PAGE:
Demographic change, the road ahead to sustainable cities, the transition to renewable energy – just some of the challenges faced by municipal planners. Whether they work in the public sector or work for engineering consultants, planners are often confronted by diverging interests in the planning process. Ultimately, dealing with conflicting interests is part of their job. Also, citizen involvement is increasingly considered an important part of successful municipal planning. As a result, in cooperation with the German Association of Consulting Engineers (VBI), the Steinbeis Transfer Institute for Social Aspects and Law, which belongs to Steinbeis University Berlin, has developed a training course that culminates in certification as a specialist mediator for large groups and planning process in the public domain.
The energy revolution is also placing enormous pressure on the energy industry to change – by adapting internal processes on account of cost pressures, or by introducing measures to change the infrastructure as required by regulators. This fuels conflict, not just within companies but also with customers. As a result, there has been a sharp increase in dealing with citizen involvement processes and conflicts that may arise during public construction and planning projects. In many communities, efforts are already being made to engender a new culture of involvement, with special events and innovative active participation models such as online debates to call on local residents to play a part in planning.
The training to become a specialist mediator in large groups and planning processes in the public domain is targeted mainly at planning engineers who also consult, project planning managers, regional managers, people working for the planning authorities, and people working in the energy industry. The first course finished in November 2014 and the next one starts in March 2015 in Leipzig.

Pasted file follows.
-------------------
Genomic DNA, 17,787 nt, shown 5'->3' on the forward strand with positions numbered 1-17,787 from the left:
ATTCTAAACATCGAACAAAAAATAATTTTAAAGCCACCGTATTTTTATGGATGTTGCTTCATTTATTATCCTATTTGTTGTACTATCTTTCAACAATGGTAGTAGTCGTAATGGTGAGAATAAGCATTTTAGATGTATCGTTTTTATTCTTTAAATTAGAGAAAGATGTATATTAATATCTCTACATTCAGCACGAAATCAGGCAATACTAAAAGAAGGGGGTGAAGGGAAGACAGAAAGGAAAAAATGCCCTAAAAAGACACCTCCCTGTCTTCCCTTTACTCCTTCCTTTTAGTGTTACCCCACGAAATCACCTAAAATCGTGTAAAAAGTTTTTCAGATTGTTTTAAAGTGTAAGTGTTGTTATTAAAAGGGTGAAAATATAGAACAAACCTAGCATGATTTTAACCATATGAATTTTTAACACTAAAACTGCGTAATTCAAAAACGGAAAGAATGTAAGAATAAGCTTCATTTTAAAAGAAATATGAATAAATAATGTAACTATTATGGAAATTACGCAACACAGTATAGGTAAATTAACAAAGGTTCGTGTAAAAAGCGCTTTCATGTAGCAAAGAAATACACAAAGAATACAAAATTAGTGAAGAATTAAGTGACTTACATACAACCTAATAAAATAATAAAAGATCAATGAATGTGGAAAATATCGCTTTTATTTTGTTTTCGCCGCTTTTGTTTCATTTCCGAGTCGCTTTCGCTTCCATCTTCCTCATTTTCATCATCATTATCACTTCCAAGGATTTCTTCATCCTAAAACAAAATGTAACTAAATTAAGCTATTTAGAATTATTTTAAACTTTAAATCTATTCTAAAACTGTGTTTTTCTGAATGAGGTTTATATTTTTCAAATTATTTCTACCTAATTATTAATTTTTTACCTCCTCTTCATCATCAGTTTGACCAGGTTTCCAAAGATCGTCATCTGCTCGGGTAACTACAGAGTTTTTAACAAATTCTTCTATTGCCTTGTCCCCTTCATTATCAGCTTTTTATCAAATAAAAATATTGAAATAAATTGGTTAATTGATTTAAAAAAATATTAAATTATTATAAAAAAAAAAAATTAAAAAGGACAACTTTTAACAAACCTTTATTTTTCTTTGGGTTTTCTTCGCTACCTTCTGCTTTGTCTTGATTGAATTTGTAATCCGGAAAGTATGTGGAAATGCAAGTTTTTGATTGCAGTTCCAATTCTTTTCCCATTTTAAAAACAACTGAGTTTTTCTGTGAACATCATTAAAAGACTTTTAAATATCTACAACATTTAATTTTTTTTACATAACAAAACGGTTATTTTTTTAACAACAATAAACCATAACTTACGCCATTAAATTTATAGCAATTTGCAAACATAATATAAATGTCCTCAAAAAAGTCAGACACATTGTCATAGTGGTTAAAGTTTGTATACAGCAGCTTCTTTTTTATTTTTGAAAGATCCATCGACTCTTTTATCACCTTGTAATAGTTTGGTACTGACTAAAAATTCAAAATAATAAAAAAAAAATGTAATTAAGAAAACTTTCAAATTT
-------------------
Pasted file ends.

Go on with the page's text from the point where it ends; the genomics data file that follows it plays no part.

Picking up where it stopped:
Collaboration between German companies and their counterparts in China has been intensifying for years, especially within Germany itself. Many projects are jeopardized by a lack of understanding of cultural differences, resulting in spiraling costs due to German workers being unprepared or ill-prepared for the “Chinese challenge.” Founded last year, the Steinbeis Transfer Institute for East Asian Management and Culture is currently working on the development of a master’s degree on Management Sinology. The training aims to pull together business administration, sinology, and regional and cultural studies to provide course participants with the best possible preparation for collaborative projects with Chinese companies.
As a first step, the institute is developing a new training program called “Fit for China!” which is aimed at current and up-and-coming managers who would like to prepare specifically for time in China or collaboration with Chinese firms. A three-part program, “Fit for China!” aims to allow participants to discover and understand China and plan activities in the country. The objective is to develop skills for China that allow students to independently master the challenges of doing business in China, putting them in the position to contemplate their own actions within the context of Chinese culture.
The skills training is not restricted to intercultural differences, however. It also tackles specialist topics from a Chinese perspective, for example, innovation management in China, sourcing and the key issues of partnerships. The institute was successful in attracting experts from industry to contribute to the program by sharing their experiences in China. The language skills are being taught by the Confucius Institute in Hamburg who is a partner of the program.
There is also an intercultural workshop for teams spanning both nationalities. This revolves primarily around the issue of effective communication. The overall training program is open to members of the general public and can also be arranged as an in-house program for companies.